“If it doesn’t matter, why do you do it?” Alito replied.

The justice didn’t appear satisfied with subsequent explanations. Nor did he and other conservative justices seem to accept the notion that Harvard and UNC only ever consider an applicant’s race and ethnicity a tip, or “plus factor.” When that happens, Alito said, “Those who don’t get the plus factor have what is essentially a negative factor.”

It was one of several moments when justices skeptical of Harvard’s and UNC’s policies revealed their apparent understanding of admissions outcomes as a zero-sum game.

Justice Neil M. Gorsuch asked about legacies and squash teams.

Gorsuch was among the justices who pushed lawyers for Harvard and UNC to explain admissions practices that disproportionately benefit white, affluent applicants. Specifically, preferences for legacies, children of donors, and athletes.

“Harvard argues that we have a compelling interest in diversity writ large …” Gorsuch said, “and among the diverse things that we need to have in our class are children of large donors … children of legacies, and a squash team. To what extent should this court be deferring to those interests?”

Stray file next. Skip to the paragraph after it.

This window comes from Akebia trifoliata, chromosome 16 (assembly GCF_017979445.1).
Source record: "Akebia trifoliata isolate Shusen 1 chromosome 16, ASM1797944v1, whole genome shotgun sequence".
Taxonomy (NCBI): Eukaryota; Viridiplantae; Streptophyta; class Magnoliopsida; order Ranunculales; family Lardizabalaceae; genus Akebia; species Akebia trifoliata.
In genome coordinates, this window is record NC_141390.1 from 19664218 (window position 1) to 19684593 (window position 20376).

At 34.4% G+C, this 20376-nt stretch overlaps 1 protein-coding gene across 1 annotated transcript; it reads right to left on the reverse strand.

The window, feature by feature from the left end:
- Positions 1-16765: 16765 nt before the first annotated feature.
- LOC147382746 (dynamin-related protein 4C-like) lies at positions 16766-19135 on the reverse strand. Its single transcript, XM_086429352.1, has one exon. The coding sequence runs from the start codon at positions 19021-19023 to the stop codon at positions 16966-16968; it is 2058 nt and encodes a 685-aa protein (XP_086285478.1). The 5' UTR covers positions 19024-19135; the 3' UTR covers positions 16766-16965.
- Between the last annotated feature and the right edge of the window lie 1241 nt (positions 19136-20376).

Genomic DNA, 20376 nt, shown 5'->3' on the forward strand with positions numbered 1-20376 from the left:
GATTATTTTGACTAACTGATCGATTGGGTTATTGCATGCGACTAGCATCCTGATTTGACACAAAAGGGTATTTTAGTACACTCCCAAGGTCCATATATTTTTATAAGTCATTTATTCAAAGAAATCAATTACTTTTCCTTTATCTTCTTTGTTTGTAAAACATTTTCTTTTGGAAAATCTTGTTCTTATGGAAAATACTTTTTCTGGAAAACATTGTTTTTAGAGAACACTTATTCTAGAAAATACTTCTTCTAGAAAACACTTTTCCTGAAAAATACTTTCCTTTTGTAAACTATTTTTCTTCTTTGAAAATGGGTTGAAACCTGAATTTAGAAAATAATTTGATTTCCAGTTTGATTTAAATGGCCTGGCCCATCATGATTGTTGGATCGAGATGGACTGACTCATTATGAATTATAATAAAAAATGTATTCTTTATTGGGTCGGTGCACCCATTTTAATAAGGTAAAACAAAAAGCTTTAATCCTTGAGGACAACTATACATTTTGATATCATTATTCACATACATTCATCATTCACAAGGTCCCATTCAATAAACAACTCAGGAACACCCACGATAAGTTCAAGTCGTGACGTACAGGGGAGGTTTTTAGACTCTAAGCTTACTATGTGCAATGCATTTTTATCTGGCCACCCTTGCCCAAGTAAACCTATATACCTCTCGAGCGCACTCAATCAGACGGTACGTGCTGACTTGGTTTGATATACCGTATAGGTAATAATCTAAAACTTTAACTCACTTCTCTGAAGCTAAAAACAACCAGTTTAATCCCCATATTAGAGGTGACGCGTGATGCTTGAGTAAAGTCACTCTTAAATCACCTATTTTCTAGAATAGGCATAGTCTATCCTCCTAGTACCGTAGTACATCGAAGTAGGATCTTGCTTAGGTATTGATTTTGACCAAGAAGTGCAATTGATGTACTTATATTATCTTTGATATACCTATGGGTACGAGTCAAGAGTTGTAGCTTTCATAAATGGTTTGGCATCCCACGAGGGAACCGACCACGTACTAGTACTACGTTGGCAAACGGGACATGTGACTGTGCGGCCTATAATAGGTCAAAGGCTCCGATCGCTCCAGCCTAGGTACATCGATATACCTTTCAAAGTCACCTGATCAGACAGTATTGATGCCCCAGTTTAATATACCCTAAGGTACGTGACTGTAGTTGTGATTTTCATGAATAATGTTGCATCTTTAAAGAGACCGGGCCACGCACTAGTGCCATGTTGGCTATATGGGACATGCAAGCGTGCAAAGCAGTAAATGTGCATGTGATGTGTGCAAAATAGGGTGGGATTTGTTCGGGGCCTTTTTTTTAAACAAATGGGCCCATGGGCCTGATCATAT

That prompted a follow-up from Justice Kavanaugh. When it comes to assessing adequate race-neutral alternatives, he told Waxman, “It seems that Harvard would have to sacrifice potentially something else to achieve what you think would be meaningful, sufficient racial diversity. … I think that’s a legal question we’re going to have to ultimately figure out: Does the university have to sacrifice those other things or not?”

It was just one of many skeptical questions that the court’s conservative majority rained down on the status quo in college admissions.